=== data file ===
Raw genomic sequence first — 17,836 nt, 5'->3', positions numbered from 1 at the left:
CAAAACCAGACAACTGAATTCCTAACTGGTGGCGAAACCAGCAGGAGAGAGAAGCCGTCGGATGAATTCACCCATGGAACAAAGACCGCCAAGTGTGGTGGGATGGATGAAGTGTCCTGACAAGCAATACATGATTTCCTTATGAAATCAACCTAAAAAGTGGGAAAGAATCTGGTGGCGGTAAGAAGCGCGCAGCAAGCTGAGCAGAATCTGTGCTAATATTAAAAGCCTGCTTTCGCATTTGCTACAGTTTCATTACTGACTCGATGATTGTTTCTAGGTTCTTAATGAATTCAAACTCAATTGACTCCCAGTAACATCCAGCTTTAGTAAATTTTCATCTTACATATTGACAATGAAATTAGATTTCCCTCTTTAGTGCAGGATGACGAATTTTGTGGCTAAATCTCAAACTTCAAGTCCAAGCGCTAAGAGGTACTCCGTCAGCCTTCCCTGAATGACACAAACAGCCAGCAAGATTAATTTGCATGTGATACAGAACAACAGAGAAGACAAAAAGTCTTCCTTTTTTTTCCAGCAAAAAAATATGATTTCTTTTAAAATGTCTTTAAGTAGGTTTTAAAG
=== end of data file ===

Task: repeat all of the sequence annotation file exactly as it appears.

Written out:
Raw genomic sequence first — 17,836 nt, 5'->3', positions numbered from 1 at the left:
CAAAACCAGACAACTGAATTCCTAACTGGTGGCGAAACCAGCAGGAGAGAGAAGCCGTCGGATGAATTCACCCATGGAACAAAGACCGCCAAGTGTGGTGGGATGGATGAAGTGTCCTGACAAGCAATACATGATTTCCTTATGAAATCAACCTAAAAAGTGGGAAAGAATCTGGTGGCGGTAAGAAGCGCGCAGCAAGCTGAGCAGAATCTGTGCTAATATTAAAAGCCTGCTTTCGCATTTGCTACAGTTTCATTACTGACTCGATGATTGTTTCTAGGTTCTTAATGAATTCAAACTCAATTGACTCCCAGTAACATCCAGCTTTAGTAAATTTTCATCTTACATATTGACAATGAAATTAGATTTCCCTCTTTAGTGCAGGATGACGAATTTTGTGGCTAAATCTCAAACTTCAAGTCCAAGCGCTAAGAGGTACTCCGTCAGCCTTCCCTGAATGACACAAACAGCCAGCAAGATTAATTTGCATGTGATACAGAACAACAGAGAAGACAAAAAGTCTTCCTTTTTTTTCCAGCAAAAAAATATGATTTCTTTTAAAATGTCTTTAAGTAGGTTTTAAAG